C. Warren Axelrod

Storing Books against Digital Disaster

Also, it is difficult to envisage an event that would wipe out or corrupt all digitally stored data in a single sweep. The only one that comes to mind would be a huge electromagnetic pulse, which could be a natural event or a targeted attack. One might also envisage a hacker attack of huge magnitude and effect against a major developed country, although it’s not clear how that would eliminate all data since storage is across many nations and in the cloud.

It is also possible that hard copies of books of all types will be published, distributed and read electronically. In which case, we would stop producing and reading physical books. If a digital catastrophe were then to occur, I could see that a whole new generation would not recall how to actually use books, much as young folks today would probably be mystified with mechanical calculators, rotary-dial telephones, manual and electric typewriters and carbon paper. If that were to occur, then there might have to be a training effort to teach younger generations to read books along with technical support, as depicted in this hilarious video on “Medieval Helpdesk …,” which you can find at http://www.youtube.com/watch?v=pQHX-SjgQvQ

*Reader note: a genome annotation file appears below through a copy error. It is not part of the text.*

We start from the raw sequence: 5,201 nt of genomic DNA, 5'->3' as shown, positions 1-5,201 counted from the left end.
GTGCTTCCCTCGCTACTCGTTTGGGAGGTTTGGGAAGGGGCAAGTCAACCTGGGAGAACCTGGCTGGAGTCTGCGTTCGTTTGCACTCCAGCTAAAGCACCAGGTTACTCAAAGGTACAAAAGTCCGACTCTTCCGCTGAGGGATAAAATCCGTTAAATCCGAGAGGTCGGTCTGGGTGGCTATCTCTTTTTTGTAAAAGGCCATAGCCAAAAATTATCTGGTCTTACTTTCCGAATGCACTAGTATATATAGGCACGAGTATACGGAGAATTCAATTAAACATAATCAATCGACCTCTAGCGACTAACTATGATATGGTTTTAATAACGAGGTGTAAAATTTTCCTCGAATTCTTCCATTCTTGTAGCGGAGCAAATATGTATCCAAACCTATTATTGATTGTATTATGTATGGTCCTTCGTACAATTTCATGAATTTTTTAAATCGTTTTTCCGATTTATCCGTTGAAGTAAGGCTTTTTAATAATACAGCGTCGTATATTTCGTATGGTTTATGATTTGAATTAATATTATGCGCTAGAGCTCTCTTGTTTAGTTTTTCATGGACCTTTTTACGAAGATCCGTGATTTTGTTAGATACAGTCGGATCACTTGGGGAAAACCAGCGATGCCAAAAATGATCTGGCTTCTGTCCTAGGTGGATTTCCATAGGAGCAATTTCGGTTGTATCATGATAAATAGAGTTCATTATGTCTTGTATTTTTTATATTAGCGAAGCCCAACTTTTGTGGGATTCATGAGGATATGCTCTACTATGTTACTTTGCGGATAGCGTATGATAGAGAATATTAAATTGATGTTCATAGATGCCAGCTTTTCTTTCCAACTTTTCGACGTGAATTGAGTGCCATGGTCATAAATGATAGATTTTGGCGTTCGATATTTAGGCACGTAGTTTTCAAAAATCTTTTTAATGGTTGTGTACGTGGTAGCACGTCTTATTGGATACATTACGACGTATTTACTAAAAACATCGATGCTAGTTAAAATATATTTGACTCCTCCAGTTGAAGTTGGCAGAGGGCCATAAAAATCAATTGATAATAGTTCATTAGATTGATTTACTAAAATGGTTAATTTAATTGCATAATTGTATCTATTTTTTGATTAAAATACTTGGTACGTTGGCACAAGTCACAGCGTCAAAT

Nevertheless, there is indeed a serious and ubiquitous concern that is highlighted by Kahle’s project. Our increasing dependency on electronic data, as well as on the storage of so much information and so many documents online, does leave us vulnerable to irretrievably-lost data. Much will not matter, but certain critical documents do need to be preserved on a universal medium, and a medium that fits the bill is indeed paper. After all, availability is a key component of security’s CIA triad, isn’t it? So as information security professionals we should be interested in, and concerned about, the phenomenon against which Kahle is so diligently working.

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